Littering a major issue along roadways

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One of the most awful and ironic things to see so close to Earth Day is the garbage lining our streets, roads, and highways. Littering along roadways is nothing new, but that doesn’t make it any less reprehensible. One concerned area resident reached out to the Times to express her frustrations that littering continues to be such a major problem. She asked to remain anonymous because she is only one of many people with the same opinion, and does not want to steal the spotlight.

The woman, who lives inLittering a major issue along roadways Hallville near the border between the Leeds & Grenville and SD&G counties, has recently been in contact with SD&G Counties officials, trying to persuade them to post anti-littering signs along roadways which could also warn about potential fines if caught. “It’s ludicrous to not have something there,” she said. “At least it reminds people.” Of course, cracking down on littering can be next to impossible. Litterers either have to be caught in the act – which is unlikely on sparsely populated roads, or at night, or when the offender is discreet – or their discarded trash has to include something that identifies them, such as an addressed letter. Since most discarded trash along roadways consists of fast food containers and other “travel” garbage, identifying offenders after the fact is just as unlikely as catching them in the act. The woman who spoke with the Times had a unique perspective, however, saying that it should be more about training the new generation to simply care more about the planet and not litter, rather than punishing offenders.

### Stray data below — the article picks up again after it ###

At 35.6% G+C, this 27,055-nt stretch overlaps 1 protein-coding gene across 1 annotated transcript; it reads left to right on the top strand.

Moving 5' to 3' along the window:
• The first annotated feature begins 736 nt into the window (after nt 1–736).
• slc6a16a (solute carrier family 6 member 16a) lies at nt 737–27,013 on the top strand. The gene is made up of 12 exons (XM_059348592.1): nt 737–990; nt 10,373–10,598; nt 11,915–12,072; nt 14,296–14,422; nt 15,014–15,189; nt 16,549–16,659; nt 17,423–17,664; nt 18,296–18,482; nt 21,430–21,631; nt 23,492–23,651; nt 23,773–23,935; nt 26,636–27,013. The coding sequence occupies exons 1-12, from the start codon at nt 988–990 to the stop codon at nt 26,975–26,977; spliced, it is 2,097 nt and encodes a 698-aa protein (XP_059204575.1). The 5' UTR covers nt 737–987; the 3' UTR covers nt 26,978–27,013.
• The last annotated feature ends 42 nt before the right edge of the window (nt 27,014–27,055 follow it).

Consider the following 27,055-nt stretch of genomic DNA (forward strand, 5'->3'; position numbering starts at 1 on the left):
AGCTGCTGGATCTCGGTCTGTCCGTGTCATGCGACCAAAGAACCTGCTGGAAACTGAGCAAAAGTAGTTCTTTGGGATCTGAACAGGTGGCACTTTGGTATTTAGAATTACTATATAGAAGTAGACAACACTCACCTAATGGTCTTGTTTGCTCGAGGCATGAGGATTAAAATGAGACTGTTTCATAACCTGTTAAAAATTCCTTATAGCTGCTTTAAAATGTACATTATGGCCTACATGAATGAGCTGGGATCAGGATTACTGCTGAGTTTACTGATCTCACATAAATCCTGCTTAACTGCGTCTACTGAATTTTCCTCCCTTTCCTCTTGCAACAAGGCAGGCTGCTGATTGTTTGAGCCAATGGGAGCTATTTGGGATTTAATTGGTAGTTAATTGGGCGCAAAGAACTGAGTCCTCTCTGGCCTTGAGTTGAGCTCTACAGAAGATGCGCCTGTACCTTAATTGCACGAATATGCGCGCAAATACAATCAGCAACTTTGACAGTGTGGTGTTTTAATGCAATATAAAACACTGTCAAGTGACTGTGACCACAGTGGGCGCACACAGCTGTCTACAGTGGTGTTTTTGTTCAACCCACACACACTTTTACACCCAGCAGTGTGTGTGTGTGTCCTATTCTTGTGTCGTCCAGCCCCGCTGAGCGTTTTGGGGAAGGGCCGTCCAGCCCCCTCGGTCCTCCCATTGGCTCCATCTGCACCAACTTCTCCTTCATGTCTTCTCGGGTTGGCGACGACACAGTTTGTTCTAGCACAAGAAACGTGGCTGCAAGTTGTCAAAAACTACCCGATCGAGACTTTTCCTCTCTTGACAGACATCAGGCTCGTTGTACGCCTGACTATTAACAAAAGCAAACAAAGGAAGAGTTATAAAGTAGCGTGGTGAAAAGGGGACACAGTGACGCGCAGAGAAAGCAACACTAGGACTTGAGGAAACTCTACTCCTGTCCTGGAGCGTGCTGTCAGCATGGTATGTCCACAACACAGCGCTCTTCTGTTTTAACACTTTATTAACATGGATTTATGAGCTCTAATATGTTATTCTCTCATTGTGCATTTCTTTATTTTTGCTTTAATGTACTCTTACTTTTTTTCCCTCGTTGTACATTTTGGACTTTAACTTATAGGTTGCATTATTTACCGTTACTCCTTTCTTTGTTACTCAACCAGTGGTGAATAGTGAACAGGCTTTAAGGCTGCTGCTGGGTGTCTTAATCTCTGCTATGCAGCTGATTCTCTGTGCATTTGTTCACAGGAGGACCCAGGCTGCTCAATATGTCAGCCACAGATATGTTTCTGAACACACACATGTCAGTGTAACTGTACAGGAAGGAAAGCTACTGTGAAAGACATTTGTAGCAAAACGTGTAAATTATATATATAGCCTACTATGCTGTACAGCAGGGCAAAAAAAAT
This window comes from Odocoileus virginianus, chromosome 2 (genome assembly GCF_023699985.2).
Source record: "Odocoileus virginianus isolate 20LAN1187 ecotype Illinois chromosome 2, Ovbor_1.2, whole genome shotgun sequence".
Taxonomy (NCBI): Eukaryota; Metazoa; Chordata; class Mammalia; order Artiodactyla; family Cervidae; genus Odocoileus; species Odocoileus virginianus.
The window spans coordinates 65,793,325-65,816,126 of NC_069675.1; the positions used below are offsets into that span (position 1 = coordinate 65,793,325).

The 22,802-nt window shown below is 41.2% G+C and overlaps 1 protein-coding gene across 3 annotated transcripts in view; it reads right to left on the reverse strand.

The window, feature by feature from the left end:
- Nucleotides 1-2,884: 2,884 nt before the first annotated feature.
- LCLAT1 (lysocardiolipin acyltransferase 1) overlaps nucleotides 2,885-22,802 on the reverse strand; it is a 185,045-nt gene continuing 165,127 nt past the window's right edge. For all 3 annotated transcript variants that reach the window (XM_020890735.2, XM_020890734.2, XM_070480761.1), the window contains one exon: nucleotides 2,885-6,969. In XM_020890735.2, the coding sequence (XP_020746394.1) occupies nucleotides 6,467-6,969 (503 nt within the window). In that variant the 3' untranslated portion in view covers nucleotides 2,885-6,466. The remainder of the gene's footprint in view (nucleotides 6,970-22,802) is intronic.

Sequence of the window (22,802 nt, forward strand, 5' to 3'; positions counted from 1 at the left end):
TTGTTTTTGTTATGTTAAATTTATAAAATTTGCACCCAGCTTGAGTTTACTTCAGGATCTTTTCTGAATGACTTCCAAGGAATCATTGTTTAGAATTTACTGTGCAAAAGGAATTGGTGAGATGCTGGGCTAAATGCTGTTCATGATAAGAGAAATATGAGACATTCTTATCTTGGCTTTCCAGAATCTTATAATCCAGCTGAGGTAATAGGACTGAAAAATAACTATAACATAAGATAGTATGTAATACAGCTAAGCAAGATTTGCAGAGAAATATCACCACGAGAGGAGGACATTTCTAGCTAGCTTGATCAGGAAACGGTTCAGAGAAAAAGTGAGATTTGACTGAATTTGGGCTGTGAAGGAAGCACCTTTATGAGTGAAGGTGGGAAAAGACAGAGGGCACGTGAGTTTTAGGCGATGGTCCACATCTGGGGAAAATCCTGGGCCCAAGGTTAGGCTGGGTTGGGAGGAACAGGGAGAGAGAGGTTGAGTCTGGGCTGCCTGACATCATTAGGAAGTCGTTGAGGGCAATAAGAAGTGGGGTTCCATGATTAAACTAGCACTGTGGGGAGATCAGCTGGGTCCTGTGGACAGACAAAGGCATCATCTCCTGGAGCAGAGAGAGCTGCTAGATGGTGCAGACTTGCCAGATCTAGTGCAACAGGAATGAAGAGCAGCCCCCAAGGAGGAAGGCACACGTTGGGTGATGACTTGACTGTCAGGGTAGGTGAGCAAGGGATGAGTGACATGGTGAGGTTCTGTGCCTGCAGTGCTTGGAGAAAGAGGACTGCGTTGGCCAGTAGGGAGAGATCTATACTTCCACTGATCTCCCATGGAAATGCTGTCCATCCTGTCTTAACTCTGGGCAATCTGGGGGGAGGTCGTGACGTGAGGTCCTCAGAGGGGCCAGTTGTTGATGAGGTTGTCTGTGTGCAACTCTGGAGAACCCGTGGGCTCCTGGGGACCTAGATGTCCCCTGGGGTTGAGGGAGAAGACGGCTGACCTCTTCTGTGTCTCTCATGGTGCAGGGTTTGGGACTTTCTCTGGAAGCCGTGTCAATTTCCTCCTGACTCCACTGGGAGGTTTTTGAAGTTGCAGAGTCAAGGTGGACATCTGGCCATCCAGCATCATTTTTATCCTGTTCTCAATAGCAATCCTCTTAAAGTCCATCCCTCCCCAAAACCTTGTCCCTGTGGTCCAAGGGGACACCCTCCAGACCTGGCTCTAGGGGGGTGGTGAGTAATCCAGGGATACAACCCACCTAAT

A new issue created during pandemic life has been the littering of used disposable face masks. Billions of masks have been produced during the pandemic, and one study estimates that 1.6 billion of these masks ended up in the world’s oceans in the year 2020 alone. This is significant, and while days like Earth Day are designed to make people think about issues of littering and pollution, thought does not always translate into action. School children often do activities on Earth Day such as filling garbage bags with litter from their schoolyard or local streets, but one day per year may not be enough. 

One beneficial program that exists throughout North America is the so-called “Adopt a Road” program, which allows individuals and organizations to “adopt” specific stretches of roadways which they agree to clean twice per year. The county or municipality provides garbage bags, gloves, and other needed supplies, and the road’s “adopter” simply leaves the filled bags of litter on the side of the road for collection. Those who participate are recognized with roadside signage that identifies their contribution to keeping the roadway clean. While the SD&G United Counties has an advertised Adopt a Road program, no mention of a similar program for the United Counties of Leeds & Grenville could be found online. It is unclear if Leeds & Grenville has such a program. 

Much change still needs to happen in terms of many people’s views on littering, and changed mindsets may very well be the key. 

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